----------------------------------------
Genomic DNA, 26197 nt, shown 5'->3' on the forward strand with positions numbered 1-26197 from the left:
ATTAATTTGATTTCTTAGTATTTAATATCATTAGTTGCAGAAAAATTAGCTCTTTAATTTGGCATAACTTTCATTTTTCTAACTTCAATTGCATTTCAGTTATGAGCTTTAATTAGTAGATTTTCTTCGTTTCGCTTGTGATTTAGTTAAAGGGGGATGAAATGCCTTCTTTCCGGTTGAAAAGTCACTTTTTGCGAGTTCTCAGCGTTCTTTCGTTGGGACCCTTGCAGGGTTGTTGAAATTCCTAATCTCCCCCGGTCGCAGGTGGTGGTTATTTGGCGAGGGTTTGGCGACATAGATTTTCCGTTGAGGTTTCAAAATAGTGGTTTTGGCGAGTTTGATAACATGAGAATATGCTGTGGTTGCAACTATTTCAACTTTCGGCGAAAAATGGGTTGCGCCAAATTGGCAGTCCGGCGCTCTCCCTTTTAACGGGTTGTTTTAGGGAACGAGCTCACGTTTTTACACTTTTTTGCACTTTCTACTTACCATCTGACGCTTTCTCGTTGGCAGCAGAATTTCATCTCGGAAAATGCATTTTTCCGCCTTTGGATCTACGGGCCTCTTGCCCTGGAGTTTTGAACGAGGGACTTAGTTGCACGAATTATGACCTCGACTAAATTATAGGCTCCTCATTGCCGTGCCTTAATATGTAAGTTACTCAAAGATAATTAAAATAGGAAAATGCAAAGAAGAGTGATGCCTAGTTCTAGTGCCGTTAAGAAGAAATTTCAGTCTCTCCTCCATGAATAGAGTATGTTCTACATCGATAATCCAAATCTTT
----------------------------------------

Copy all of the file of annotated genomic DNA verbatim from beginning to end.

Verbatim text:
Genomic DNA, 26197 nt, shown 5'->3' on the forward strand with positions numbered 1-26197 from the left:
ATTAATTTGATTTCTTAGTATTTAATATCATTAGTTGCAGAAAAATTAGCTCTTTAATTTGGCATAACTTTCATTTTTCTAACTTCAATTGCATTTCAGTTATGAGCTTTAATTAGTAGATTTTCTTCGTTTCGCTTGTGATTTAGTTAAAGGGGGATGAAATGCCTTCTTTCCGGTTGAAAAGTCACTTTTTGCGAGTTCTCAGCGTTCTTTCGTTGGGACCCTTGCAGGGTTGTTGAAATTCCTAATCTCCCCCGGTCGCAGGTGGTGGTTATTTGGCGAGGGTTTGGCGACATAGATTTTCCGTTGAGGTTTCAAAATAGTGGTTTTGGCGAGTTTGATAACATGAGAATATGCTGTGGTTGCAACTATTTCAACTTTCGGCGAAAAATGGGTTGCGCCAAATTGGCAGTCCGGCGCTCTCCCTTTTAACGGGTTGTTTTAGGGAACGAGCTCACGTTTTTACACTTTTTTGCACTTTCTACTTACCATCTGACGCTTTCTCGTTGGCAGCAGAATTTCATCTCGGAAAATGCATTTTTCCGCCTTTGGATCTACGGGCCTCTTGCCCTGGAGTTTTGAACGAGGGACTTAGTTGCACGAATTATGACCTCGACTAAATTATAGGCTCCTCATTGCCGTGCCTTAATATGTAAGTTACTCAAAGATAATTAAAATAGGAAAATGCAAAGAAGAGTGATGCCTAGTTCTAGTGCCGTTAAGAAGAAATTTCAGTCTCTCCTCCATGAATAGAGTATGTTCTACATCGATAATCCAAATCTTT